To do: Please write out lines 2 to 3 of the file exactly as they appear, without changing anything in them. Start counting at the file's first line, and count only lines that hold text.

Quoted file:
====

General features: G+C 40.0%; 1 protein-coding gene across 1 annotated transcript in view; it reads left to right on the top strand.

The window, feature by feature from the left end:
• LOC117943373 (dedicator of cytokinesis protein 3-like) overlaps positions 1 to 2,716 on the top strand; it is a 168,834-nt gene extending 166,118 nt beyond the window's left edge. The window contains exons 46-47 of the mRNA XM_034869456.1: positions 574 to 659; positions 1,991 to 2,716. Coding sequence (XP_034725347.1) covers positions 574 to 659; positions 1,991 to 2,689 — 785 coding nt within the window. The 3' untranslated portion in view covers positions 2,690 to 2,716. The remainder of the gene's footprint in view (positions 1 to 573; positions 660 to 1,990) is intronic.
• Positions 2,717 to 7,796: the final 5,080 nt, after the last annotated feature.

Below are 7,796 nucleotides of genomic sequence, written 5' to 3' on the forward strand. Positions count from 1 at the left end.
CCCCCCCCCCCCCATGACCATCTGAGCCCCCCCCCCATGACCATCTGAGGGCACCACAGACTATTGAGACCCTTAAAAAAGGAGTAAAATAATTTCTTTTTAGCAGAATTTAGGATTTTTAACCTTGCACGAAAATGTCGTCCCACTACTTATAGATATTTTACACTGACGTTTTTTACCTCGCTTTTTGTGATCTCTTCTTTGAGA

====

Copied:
The window, feature by feature from the left end:
• LOC117943373 (dedicator of cytokinesis protein 3-like) overlaps positions 1 to 2,716 on the top strand; it is a 168,834-nt gene extending 166,118 nt beyond the window's left edge. The window contains exons 46-47 of the mRNA XM_034869456.1: positions 574 to 659; positions 1,991 to 2,716. Coding sequence (XP_034725347.1) covers positions 574 to 659; positions 1,991 to 2,689 — 785 coding nt within the window. The 3' untranslated portion in view covers positions 2,690 to 2,716. The remainder of the gene's footprint in view (positions 1 to 573; positions 660 to 1,990) is intronic.